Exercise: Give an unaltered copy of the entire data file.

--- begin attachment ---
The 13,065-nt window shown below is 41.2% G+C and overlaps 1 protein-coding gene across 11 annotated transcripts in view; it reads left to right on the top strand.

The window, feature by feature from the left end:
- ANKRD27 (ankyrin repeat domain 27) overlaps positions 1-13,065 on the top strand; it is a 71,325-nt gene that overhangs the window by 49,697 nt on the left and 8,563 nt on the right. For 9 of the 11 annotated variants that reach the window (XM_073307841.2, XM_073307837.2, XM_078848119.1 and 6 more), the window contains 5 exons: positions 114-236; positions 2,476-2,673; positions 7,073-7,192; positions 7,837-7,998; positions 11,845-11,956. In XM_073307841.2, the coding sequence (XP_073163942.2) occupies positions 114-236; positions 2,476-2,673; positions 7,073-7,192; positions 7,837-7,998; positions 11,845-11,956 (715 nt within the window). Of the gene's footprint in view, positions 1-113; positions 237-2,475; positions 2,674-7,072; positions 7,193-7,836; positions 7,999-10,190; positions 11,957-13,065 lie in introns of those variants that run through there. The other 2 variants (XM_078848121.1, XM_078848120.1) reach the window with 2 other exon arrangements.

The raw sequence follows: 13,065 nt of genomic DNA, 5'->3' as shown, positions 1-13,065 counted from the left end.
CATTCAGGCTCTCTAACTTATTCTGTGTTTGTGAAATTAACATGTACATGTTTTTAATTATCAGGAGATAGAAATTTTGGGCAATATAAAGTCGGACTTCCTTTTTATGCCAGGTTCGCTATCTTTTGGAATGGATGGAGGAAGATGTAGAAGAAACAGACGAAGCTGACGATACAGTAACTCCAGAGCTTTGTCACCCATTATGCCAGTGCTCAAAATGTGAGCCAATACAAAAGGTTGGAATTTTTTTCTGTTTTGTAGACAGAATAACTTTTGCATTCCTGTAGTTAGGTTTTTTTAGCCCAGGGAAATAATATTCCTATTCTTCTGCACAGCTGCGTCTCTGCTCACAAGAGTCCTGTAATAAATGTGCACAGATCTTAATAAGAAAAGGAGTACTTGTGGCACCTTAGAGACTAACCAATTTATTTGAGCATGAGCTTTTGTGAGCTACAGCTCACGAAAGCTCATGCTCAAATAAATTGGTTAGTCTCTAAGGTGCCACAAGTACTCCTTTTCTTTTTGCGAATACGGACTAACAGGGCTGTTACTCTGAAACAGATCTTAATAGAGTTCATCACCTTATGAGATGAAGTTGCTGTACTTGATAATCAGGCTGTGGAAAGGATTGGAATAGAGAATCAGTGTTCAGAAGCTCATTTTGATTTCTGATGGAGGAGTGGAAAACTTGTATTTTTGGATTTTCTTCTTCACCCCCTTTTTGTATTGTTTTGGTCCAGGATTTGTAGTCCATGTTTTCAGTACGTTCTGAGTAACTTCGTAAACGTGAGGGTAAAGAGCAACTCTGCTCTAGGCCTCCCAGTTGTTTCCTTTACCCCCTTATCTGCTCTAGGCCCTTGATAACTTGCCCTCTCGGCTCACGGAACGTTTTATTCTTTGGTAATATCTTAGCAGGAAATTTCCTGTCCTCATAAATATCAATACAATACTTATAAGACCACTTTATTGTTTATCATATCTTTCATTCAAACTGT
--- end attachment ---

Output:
The 13,065-nt window shown below is 41.2% G+C and overlaps 1 protein-coding gene across 11 annotated transcripts in view; it reads left to right on the top strand.

The window, feature by feature from the left end:
- ANKRD27 (ankyrin repeat domain 27) overlaps positions 1-13,065 on the top strand; it is a 71,325-nt gene that overhangs the window by 49,697 nt on the left and 8,563 nt on the right. For 9 of the 11 annotated variants that reach the window (XM_073307841.2, XM_073307837.2, XM_078848119.1 and 6 more), the window contains 5 exons: positions 114-236; positions 2,476-2,673; positions 7,073-7,192; positions 7,837-7,998; positions 11,845-11,956. In XM_073307841.2, the coding sequence (XP_073163942.2) occupies positions 114-236; positions 2,476-2,673; positions 7,073-7,192; positions 7,837-7,998; positions 11,845-11,956 (715 nt within the window). Of the gene's footprint in view, positions 1-113; positions 237-2,475; positions 2,674-7,072; positions 7,193-7,836; positions 7,999-10,190; positions 11,957-13,065 lie in introns of those variants that run through there. The other 2 variants (XM_078848121.1, XM_078848120.1) reach the window with 2 other exon arrangements.

The raw sequence follows: 13,065 nt of genomic DNA, 5'->3' as shown, positions 1-13,065 counted from the left end.
CATTCAGGCTCTCTAACTTATTCTGTGTTTGTGAAATTAACATGTACATGTTTTTAATTATCAGGAGATAGAAATTTTGGGCAATATAAAGTCGGACTTCCTTTTTATGCCAGGTTCGCTATCTTTTGGAATGGATGGAGGAAGATGTAGAAGAAACAGACGAAGCTGACGATACAGTAACTCCAGAGCTTTGTCACCCATTATGCCAGTGCTCAAAATGTGAGCCAATACAAAAGGTTGGAATTTTTTTCTGTTTTGTAGACAGAATAACTTTTGCATTCCTGTAGTTAGGTTTTTTTAGCCCAGGGAAATAATATTCCTATTCTTCTGCACAGCTGCGTCTCTGCTCACAAGAGTCCTGTAATAAATGTGCACAGATCTTAATAAGAAAAGGAGTACTTGTGGCACCTTAGAGACTAACCAATTTATTTGAGCATGAGCTTTTGTGAGCTACAGCTCACGAAAGCTCATGCTCAAATAAATTGGTTAGTCTCTAAGGTGCCACAAGTACTCCTTTTCTTTTTGCGAATACGGACTAACAGGGCTGTTACTCTGAAACAGATCTTAATAGAGTTCATCACCTTATGAGATGAAGTTGCTGTACTTGATAATCAGGCTGTGGAAAGGATTGGAATAGAGAATCAGTGTTCAGAAGCTCATTTTGATTTCTGATGGAGGAGTGGAAAACTTGTATTTTTGGATTTTCTTCTTCACCCCCTTTTTGTATTGTTTTGGTCCAGGATTTGTAGTCCATGTTTTCAGTACGTTCTGAGTAACTTCGTAAACGTGAGGGTAAAGAGCAACTCTGCTCTAGGCCTCCCAGTTGTTTCCTTTACCCCCTTATCTGCTCTAGGCCCTTGATAACTTGCCCTCTCGGCTCACGGAACGTTTTATTCTTTGGTAATATCTTAGCAGGAAATTTCCTGTCCTCATAAATATCAATACAATACTTATAAGACCACTTTATTGTTTATCATATCTTTCATTCAAACTGT